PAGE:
It’s Day 8 of my 21 Days of Transience, and today we’re off to Glasgow for Hogmanay…
There are whole chunks I couldn’t remember the next day, never mind nudging 50 years down the line.
It’s new year’s eve 1972, I am 18, and I am in Glasgow.
I am in Glasgow with two mates from the Morning Star — daily newspaper of the Communist Party of Great Britain — which I had joined as a copytaker* some months earlier.
Exactly where in Glasgow has long since dropped down the memory hole, but we had driven north from London in a oner, were staying in somebody’s archetypal tenement flat, and from there we made our way to somebody else’s archetypal tenement flat.
This being my first Hogmanay in Scotland, I had diligently grasped its significance in the Scottish calendar but hadn’t quite grasped that nothing much happens until midnight when all Hell lets loose.
This was my first mistake. I had, shall we say, made an early start, probably beer, possibly wine, possibly both — I really can’t recall.
So at some point near the Bells, we rock up at flat #2 in ample time for the countdown and my first dram of the night. Which was followed at warp speed by a second, a third, at least a fourth, a fifth, a sixth, and Christ alone knows how many more after that.
A little further context.
Although I have no idea in whose flat I was getting spectacularly hammered, I do know that it belonged to someone ‘in the movement’. That was a catch-all term applied to identify us members of the Communist Party and anyone else who ticked the right ideological boxes. And through the Party (always with a capital P) and the wider ‘movement’, I met some extraordinarily dignified, brave, wise and big-hearted people who achieved far more in their lifetimes than I ever will in mine.
I am not, therefore, here to take the piss out of anyone but myself.
Back to the party, and what the other guests made of this loud teenager from London with her fancy name and posh accent I shudder to think. Viewed from this far away, I now suspect they were probably just largely indulgently amused: exhibit A — wee English daftie playing at being a class warrior and making a colossal arse of herself.
And so the celebrations rolled on, and I have a very blurry recollection of my friends — Morning Star photographer Pat and his future wife Di, who worked in the advertising department — steering me out of the door and onto the street. Where, they told me later, I proceeded to shout extremely loudly in a passably decent Glaswegian accent while weaving from one side of the pavement to the other.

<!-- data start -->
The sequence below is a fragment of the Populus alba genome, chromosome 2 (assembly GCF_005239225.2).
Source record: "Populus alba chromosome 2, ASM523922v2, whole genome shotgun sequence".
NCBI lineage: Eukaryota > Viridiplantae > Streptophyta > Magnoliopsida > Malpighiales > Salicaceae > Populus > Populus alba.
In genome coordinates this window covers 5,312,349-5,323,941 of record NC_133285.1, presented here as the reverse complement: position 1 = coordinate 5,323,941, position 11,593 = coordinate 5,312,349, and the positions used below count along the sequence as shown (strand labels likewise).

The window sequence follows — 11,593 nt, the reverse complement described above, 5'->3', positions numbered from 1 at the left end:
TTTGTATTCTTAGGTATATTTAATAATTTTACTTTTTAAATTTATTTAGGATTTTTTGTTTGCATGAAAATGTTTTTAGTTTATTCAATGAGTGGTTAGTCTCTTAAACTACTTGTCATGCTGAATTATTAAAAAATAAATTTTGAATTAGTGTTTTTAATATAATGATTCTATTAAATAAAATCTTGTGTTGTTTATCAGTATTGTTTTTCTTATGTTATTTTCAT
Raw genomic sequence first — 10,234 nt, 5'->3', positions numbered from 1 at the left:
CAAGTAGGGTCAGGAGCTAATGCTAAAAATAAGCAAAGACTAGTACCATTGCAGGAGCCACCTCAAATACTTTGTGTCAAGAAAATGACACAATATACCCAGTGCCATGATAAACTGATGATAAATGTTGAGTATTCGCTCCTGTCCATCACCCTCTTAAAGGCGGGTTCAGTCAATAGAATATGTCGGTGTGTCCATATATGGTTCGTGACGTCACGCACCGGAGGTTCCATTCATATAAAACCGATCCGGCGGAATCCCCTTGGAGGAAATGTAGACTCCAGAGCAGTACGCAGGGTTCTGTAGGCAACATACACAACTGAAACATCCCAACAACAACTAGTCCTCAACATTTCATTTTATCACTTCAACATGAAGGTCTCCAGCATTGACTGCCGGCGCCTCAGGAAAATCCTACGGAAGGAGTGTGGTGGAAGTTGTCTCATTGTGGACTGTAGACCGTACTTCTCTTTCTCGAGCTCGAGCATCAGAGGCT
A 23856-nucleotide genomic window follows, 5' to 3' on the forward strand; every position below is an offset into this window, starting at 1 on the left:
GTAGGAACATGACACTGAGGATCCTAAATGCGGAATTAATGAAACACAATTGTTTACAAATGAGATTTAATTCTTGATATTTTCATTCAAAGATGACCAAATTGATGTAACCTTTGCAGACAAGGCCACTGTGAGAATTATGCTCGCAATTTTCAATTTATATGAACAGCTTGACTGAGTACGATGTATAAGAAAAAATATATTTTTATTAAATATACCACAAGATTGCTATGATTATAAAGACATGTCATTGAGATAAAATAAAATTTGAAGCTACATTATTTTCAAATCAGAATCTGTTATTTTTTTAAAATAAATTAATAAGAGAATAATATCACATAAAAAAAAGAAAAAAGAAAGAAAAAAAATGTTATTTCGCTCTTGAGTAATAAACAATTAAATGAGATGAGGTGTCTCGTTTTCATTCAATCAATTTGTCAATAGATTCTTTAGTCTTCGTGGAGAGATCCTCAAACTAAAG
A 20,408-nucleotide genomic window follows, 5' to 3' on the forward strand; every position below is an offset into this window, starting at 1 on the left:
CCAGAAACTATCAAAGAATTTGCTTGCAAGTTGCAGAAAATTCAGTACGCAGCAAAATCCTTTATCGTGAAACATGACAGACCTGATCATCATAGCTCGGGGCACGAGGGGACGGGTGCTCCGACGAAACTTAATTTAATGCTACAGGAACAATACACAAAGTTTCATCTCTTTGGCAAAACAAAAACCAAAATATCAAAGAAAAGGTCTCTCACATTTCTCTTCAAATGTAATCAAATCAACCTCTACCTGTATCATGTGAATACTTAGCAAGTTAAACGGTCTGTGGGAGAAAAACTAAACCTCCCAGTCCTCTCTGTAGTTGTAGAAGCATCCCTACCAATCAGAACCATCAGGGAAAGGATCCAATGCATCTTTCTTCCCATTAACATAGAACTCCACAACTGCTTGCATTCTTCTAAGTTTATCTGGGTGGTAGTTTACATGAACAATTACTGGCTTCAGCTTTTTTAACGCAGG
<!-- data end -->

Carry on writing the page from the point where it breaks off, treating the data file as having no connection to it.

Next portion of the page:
They somehow got me back to flat #1 and pretty soon the effects of the industrial quantities of Scotch I’d downed began to kick in. And it was not pretty.
Among the vanishingly few coherent memories of that whole episode was me sprawled on the floor with a receptacle of some sort placed strategically close at hand watching in complete disbelief as Di motored her way through not one but several pastries she magicked from somewhere.
At some point, Pat and Di clearly risk assessed me and decided I was safe to leave with my receptacle. They didn’t try to move me and my next recollection is of waking up to daylight, still leaning against the sofa, and the room barrelling around and around.
I gingerly aimed myself at the bathroom, which was also swaying uncontrollably, and then crept back to the sofa. It didn’t matter what position I put myself in, the room just would not stop moving.
By now, of course, I no longer felt remotely drunk, just like I was about to die. The dodgy ferry crossing effect continued right through New Year’s Day and into the evening. By now I was getting worried as we were due to head south in the morning: how on earth would I manage that long drive feeling like this?
Curled up in the foetal position in the tailgate of Pat’s Moskvich estate is how I managed that long drive. Sitting up wasn’t an option, so he put the rear seats flat and I crawled into the back and there I lay under a blanket for what would have been at least eight hours.
What I was enduring was, I realised a few days later as I was still groping around feeling like death, rather more than the mother of all hangovers: this was proper alcohol poisoning and without Pat and Di there to — literally — mop up after me, it could have all been a lot worse.
Nonetheless, once I felt able to look alcohol in the eye again, I thought I’d try a nip of Scotch. After all, it had gone pretty well in Glasgow until it hadn’t. Whoa! No way! No way at all. One whiff — never mind a sip — and I had to step right away from the glass in front of me.
And to this day, all these years later, I still cannot bear the smell of whisky — even the most luxurious, elegant of aged malts has my stomach churning and I struggle if it pops up in otherwise yummy desserts and chocolates.
All of which goes to show what an extraordinary instrument the human body is: it seems mine will never forget the lesson in aversion therapy it learned that night all those years ago as I began and abruptly ended my short-lived love affair with whisky.
*What’s a copytaker?